Us Cops A BREAK!
By Maxwell Pereira
The papers have been full of a recent survey conducted by an Image
Management Agency on the average citizen's perception of the Delhi
Police. This isn't the first one. Opinion polls on the Delhi Police
have been conducted earlier, focusing on both the positive and
negative aspects of the force. And being a services agency, the
police, ever the favourite whipping boy of the community, has
been at the receiving end - invariably notching up the largest
But one pertinent question regarding such polls needs to be asked:
How accurate are they? In the latest one, 250 randomly selected
citizens have been interviewed. To what extent the interviewed
persons represent the citizenry would, to a great extent, determine
the accuracy of the opinions analysed.
Talking of opinion polls, I recall the one commissioned by a leading
daily around this time last year, the results of which were splashed
across the front page. A startling revelation was made - a majority
of the people considered the law-and-order situation in the city
as being in the doldrums, even collapsed. The report added that
a tremendous sense of insecurity had crept into society and that
people had lost faith in the law enforcement machinery.
The news item carrying this opinion poll was thrown in my face
at engagement after engagement wherever I was called to speak
or interact with people, be it the Rotary Clubs or other Institutions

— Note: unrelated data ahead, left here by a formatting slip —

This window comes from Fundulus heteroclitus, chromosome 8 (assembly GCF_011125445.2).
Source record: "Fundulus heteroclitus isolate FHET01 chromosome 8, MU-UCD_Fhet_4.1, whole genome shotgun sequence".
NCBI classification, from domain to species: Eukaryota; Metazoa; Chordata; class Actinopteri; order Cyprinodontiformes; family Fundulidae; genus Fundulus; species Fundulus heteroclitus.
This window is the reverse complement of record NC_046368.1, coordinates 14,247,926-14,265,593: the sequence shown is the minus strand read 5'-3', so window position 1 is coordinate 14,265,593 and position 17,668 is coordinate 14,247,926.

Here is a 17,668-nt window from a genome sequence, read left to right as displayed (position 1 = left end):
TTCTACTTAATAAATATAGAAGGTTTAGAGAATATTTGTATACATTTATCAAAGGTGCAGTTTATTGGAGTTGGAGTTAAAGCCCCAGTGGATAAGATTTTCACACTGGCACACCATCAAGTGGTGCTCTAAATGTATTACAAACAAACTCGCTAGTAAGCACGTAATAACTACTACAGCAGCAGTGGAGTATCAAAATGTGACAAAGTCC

of thinking people. I asked them to ponder a while and think.
I asked them whether people really apply their mind to such issues
before answering questions posed to them in a random survey? If
at all someone had actually applied their mind, would they have
given such seemingly flippant answers as have determined the results
in the opinion poll?
The 'tandoor murder' case scenario is not difficult to picture.
Someone is asked: "Did you hear of the tandoor murder?"
The string of responses is predictable: "Oh! What a terrible
act! What in heaven has happened to the system? How do these kind
of things happen? How terrible, indeed, has the law and order
situation in the city become!" There, you have your conclusion.
Did the 'tandoor' case actually instill a sense of insecurity
among the people? Or, on the contrary, should this case have instilled
a sense of confidence in the minds of the people in their own
law enforcing agency? Was it not a fact that in this case it was
the system that rose to the occasion through a functionary in
the lowest rung of the department, to prevent the non-detection
of a heinous and gruesome crime?
Was it not the initiative of this lone constable - not specially
selected, but who happened to be on the spot witnessing an incident
- that led him to preserve and detect something unusual, something
out of the ordinary? And wasn't it this act of his which proved
that the system and the department is quite sound and works well?
Tell me. Should this have instilled further confidence in the
minds of the people about their own law enforcing agency? Or should
this have spread a sense of fear? A moment of clear thinking will
give the answer.
Then I often wonder how come an opinion poll gets commissioned
each time there is some adverse publicity leveled at the law enforcing
agency. There was this other opinion poll commissioned immediately
after the arrest of an Additional SHO and his compatriots in a
robbery case looting passengers departing from Palam airport.
No one condones the criminal act of a policeman. But then, while
the criminal act of the policeman got highlighted, no one praised
the prompt action and intervention by the PCR staff who apprehended
the miscreants. It was policemen who reacted correctly and nabbed